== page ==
From the Second World War to 1954 over 70,000 houses were built from asbestos in New South Wales alone, accounting for 52% of all houses built. In Australia as a whole, until the 1960s, at least 25% of all new housing was clad in asbestos cement. Asbestos products continued to be widely used in a range of building materials up until the mid to late 1980s. If a house was built during, or now renovated from, this period it would most likely contain some asbestos. Therefore before renovating, repairing and removing materials from a house built during this period it is very important to know how dangerous asbestos is and the precautions that you should take.
There are a number of websites that are very informative such as:
The asbestosawareness.com.au website describes why asbestos is dangerous, where it can be found in the home, how to remove it safely, how to deal with it and how to disposing of it.
For HOMEOWNERS there is:
- Where it is found - with fact sheets and checklists
- Interactive home - highlights where asbestos can be found in the home
- Home renovations, DIY & Asbestos
- Asbestos detection in your home
- Video: Asbestos in your home
The fact sheets and checklists include:
- Working with asbestos around the home
- Safe practices for homeowners repairing or removing small amounts of asbestos materials
- Safe practices for rural & regional homeowners & farmers repairing or removing small amounts of asbestos materials
- A Healthy House Checklist - A homeowner’s guide to identifying asbestos-containing material to manage it safely.
- Healthy House Checklist for Homeowners - Repairs Schedule
- Healthy House Checklist for Homeowners - Additional Items
- The searchable database on asbestos products.
For TRADESPEOPLE working on residential houses there is:
- Tradie 20 Point Safety Check
- FAQ for Tradies
- Tradies Fact Sheets & Checklists
- Affected Trades
- Asbestos in the Workplace
- Identifying Asbestos
- Safe Management on Worksites
- Tradie PPE Kits
Tradies checklists and fact sheets include:
- 20 point asbestos safety checklist for tradies working on residential properties
- A Tradie’s guide to safe practices in managing asbestos in residential properties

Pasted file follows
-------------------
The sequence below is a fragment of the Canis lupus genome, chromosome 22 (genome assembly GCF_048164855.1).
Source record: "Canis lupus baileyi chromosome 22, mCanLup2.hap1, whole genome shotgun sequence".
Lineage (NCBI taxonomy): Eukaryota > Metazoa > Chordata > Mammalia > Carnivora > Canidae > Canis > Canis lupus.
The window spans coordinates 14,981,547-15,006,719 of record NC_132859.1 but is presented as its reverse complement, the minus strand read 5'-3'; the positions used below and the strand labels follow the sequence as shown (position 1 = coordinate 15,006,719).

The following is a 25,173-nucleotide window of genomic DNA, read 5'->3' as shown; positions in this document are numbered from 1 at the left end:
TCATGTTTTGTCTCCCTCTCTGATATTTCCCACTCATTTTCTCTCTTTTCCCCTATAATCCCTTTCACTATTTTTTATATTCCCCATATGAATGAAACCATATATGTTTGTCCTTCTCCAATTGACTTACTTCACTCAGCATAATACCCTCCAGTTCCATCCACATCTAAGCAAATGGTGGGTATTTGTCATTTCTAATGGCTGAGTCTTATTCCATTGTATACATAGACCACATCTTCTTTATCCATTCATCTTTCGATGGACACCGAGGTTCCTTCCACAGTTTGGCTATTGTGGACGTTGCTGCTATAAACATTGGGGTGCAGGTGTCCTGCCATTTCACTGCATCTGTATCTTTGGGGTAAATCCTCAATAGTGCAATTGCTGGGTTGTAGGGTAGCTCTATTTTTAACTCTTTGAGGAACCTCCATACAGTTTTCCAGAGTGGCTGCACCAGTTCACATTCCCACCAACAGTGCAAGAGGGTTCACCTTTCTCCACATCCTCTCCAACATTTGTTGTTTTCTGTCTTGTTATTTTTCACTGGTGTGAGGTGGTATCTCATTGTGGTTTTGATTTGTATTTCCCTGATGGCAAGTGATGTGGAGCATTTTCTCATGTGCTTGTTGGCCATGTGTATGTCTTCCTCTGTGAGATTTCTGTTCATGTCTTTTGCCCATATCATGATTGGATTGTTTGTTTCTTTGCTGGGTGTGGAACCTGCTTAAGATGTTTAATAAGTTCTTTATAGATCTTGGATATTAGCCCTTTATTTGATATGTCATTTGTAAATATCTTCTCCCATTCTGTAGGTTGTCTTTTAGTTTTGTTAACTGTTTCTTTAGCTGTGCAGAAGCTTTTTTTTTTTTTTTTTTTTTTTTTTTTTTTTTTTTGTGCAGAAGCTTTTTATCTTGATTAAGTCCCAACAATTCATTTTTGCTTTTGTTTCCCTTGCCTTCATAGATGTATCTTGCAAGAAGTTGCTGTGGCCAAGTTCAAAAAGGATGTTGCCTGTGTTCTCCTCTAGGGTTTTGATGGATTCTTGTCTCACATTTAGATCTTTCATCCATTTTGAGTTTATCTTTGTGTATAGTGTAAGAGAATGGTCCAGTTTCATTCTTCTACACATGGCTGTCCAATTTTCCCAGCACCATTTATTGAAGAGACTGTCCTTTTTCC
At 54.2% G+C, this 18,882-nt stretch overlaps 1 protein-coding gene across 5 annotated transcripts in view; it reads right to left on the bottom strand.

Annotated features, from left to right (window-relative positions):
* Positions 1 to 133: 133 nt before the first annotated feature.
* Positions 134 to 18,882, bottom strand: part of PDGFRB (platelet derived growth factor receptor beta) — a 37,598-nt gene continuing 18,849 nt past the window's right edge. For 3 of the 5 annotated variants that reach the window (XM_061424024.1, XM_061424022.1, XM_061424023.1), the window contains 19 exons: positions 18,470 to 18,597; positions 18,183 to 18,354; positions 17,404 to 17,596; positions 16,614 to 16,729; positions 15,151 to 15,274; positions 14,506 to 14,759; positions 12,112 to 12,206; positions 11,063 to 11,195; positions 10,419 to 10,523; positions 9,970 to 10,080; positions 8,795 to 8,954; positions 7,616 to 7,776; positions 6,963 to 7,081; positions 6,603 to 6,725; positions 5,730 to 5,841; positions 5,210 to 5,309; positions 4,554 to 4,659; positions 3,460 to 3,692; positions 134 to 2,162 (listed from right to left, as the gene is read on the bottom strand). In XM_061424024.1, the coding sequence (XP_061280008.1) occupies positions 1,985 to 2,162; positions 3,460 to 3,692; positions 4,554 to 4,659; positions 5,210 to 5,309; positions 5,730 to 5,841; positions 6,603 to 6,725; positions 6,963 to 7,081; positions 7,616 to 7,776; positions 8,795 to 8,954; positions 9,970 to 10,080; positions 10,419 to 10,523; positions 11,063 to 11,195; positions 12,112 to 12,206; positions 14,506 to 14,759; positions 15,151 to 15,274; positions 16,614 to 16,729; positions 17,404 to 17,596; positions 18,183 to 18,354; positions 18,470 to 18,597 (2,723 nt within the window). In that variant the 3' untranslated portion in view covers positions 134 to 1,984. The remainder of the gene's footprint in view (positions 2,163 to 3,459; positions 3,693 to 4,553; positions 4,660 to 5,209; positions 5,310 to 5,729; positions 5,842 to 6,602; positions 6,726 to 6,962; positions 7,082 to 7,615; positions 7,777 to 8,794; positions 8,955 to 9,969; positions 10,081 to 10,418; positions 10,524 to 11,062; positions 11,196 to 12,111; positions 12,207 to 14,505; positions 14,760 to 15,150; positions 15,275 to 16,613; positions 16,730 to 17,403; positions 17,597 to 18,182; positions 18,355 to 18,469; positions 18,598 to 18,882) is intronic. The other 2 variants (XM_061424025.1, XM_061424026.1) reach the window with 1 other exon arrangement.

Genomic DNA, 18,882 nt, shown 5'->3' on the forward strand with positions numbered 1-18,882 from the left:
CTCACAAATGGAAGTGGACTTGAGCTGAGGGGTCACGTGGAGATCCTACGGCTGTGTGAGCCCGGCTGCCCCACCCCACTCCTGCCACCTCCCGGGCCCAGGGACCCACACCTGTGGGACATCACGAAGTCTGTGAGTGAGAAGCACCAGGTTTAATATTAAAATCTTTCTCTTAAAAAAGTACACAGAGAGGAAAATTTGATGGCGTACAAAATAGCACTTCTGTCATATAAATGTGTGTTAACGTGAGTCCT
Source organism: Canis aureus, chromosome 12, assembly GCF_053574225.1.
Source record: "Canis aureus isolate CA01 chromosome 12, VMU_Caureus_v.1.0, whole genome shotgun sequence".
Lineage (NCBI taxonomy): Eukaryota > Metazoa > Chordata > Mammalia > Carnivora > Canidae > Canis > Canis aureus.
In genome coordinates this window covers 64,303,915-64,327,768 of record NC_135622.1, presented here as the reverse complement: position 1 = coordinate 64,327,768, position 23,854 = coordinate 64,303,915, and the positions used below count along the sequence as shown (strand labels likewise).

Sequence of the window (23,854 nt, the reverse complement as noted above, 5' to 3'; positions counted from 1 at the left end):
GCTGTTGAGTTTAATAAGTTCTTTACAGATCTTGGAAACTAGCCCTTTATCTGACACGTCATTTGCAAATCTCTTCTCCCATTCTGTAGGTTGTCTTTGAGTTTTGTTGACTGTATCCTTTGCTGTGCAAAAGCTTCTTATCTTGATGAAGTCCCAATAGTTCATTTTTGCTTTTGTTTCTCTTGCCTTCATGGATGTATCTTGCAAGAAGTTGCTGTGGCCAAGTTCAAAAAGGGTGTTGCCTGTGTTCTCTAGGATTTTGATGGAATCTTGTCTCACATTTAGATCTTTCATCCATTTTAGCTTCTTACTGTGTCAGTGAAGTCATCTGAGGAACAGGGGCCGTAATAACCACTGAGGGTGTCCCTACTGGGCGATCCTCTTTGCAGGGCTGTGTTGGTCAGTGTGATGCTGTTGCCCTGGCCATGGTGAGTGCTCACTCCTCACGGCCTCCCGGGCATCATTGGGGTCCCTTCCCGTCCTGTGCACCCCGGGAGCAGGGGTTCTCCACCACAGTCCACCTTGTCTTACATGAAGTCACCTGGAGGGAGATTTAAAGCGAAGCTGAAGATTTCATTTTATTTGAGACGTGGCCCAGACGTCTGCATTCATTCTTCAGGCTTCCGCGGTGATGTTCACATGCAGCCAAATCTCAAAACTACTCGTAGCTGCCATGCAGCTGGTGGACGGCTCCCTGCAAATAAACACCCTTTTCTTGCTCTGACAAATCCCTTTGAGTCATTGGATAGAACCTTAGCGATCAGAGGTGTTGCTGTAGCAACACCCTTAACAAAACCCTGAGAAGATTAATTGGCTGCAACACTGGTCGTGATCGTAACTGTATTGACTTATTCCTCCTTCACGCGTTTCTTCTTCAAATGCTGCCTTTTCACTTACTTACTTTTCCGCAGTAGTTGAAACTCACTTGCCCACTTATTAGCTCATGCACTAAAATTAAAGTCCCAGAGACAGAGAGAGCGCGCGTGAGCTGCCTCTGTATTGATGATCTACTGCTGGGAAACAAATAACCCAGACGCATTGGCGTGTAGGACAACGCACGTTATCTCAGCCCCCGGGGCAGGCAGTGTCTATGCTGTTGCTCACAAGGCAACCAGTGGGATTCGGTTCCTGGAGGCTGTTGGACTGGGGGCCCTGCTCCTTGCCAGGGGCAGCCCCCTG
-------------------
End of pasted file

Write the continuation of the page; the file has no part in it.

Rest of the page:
- Instruction Guide: Residential Asbestos Checklist for Tradies
- Total Property Checklist - To help determine if asbestos is likely to be present in a property.
- The Naturally Occurring Asbestos – Asbestos Management Plan
- Asbestos Management Plan – Site Specific Template
- Asbestos Management Plan – Property Risk Assessment Template
- Incident Procedures & Report Template
- Workers Training Requirements & Records Template
- RPE and PPE Factsheet
- Decontamination Factsheet
Think smart, think safe, think asbestosawareness.com.au. It’s not worth the risk!
Betty the ADRI House is the first of her kind in Australia and the world and is a community engagement and experiential awareness initiative of the Asbestos Education Committee in partnership with ADRI.
Betty is a purpose built mobile model home designed to demonstrate where asbestos might be found in and around any Australian home built or renovated before 1987. Her exterior resembles a typical fibro home but when opened up, she has extensive audio and visual information including a bathroom, kitchen, living room, shed/garage and dog house.
Betty’s mission is to educate all Australian about the dangers of asbestos so they think smart, think safe, think abestosawareness.com.au because it’s not worth the risk!
Her curators and chauffeurs, Geoff and Karen Wicks, are fully trained volunteers who enable Betty to educate the community as well as tend to her maintenance and upkeep. Geoff is a retired avionics engineer and avid DIYer!
Karen and Geoff were recently recognised at the Safework NSW Awards 2017 for their tireless work, contribution and support over the past five years to the Asbestos Awareness Campaign.
Blue Lamington Drive
A vital part of raising awareness of asbestos among communities is creating a forum for discussion. As part of the Asbestos Awareness Month (1-30 November) the Asbestos Awareness Campaign invites all Australians to hold a Blue Lamington Drive.
The Blue Lamington’s bearing a colour similar to natural asbestos fibres are intended to raise awareness of the dangers of asbestos and to generate vital funds for ADRI and support grounds around Australia.
Anyone can hold a Blue Lamington Drive at home, at work or at school. It is a fun and easy way to help raise awareness of the dangers of asbestos among colleagues, family, friends, neighbours, schools and the wider community.
Donations will support vital research into asbestos-related diseases including mesothelioma.
For more information or to register visit www.bluelamington.com